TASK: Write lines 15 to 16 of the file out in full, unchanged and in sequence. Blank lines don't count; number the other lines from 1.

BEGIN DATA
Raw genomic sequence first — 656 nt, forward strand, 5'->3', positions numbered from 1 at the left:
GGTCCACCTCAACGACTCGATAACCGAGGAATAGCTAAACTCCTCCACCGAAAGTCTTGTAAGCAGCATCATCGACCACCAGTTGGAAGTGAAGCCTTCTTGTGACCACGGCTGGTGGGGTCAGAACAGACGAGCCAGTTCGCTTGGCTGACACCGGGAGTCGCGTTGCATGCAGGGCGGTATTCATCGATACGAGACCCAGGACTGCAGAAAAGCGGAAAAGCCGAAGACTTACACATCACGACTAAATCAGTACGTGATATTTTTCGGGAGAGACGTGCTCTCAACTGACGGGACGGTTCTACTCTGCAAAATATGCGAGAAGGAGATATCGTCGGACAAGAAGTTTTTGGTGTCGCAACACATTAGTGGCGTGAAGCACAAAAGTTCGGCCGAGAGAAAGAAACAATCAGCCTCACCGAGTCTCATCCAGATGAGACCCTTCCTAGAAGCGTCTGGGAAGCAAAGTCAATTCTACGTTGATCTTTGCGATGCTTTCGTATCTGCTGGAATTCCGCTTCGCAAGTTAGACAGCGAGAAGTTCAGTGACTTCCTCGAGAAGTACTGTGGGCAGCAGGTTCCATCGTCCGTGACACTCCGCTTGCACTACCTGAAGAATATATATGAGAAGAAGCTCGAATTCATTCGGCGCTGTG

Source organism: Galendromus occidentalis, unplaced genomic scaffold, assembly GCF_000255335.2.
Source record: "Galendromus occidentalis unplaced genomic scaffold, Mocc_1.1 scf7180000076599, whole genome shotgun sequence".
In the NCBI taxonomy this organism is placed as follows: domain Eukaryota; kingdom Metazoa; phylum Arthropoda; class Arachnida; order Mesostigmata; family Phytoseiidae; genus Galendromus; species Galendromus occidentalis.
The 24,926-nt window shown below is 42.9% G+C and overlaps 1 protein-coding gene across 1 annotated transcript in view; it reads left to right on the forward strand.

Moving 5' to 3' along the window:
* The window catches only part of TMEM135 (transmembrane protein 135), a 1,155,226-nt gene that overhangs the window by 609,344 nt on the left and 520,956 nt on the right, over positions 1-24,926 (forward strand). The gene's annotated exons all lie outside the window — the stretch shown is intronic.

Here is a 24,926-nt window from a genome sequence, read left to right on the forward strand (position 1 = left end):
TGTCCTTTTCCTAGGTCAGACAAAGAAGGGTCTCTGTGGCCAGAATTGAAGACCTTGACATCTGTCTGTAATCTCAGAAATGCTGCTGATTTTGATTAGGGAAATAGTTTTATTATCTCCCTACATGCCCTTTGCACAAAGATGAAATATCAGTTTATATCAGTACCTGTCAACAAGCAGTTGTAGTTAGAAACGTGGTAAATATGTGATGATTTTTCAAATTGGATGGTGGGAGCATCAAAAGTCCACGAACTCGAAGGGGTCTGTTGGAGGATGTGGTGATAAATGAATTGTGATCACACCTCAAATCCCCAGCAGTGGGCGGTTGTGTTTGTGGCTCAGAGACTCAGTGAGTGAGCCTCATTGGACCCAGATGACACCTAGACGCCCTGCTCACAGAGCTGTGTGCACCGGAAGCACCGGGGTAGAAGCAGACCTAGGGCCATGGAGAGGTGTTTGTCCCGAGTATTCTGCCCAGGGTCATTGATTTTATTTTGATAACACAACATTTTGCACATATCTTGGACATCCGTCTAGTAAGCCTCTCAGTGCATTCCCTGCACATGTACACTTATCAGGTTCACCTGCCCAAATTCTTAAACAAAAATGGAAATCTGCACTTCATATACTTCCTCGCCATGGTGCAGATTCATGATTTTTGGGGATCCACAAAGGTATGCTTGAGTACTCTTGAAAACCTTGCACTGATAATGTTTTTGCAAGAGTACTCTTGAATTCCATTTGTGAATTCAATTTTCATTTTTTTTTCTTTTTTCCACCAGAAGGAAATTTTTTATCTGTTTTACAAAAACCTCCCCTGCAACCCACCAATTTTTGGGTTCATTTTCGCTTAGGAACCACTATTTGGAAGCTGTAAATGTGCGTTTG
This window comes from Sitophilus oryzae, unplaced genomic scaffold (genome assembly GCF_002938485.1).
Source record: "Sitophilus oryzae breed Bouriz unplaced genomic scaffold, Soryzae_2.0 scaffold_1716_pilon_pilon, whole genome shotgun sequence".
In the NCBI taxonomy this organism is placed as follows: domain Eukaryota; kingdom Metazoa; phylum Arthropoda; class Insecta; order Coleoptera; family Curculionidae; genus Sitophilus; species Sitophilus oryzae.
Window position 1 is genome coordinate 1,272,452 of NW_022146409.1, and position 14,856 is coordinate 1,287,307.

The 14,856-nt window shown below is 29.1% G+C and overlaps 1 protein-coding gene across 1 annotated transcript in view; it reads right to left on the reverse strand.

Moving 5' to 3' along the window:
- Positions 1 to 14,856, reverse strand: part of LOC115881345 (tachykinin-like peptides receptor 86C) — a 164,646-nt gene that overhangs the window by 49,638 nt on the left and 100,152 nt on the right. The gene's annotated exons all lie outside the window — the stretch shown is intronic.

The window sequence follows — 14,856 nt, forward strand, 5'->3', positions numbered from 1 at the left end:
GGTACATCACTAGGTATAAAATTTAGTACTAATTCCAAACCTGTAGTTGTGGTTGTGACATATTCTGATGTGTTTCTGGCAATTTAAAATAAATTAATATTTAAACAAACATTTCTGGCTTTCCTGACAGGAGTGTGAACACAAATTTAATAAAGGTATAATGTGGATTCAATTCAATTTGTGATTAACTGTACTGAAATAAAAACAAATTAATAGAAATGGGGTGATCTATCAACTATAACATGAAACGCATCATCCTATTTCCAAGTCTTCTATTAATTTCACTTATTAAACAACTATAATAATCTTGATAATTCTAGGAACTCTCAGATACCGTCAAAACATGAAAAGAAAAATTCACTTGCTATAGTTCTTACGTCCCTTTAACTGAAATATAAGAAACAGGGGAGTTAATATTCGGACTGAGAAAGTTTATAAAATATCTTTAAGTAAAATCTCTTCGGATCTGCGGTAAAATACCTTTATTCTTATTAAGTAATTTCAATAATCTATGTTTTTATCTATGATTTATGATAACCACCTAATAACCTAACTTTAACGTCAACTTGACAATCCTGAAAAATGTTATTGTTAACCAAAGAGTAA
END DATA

The 14,856-nt window shown below is 29.1% G+C and overlaps 1 protein-coding gene across 1 annotated transcript in view; it reads right to left on the reverse strand.

Moving 5' to 3' along the window: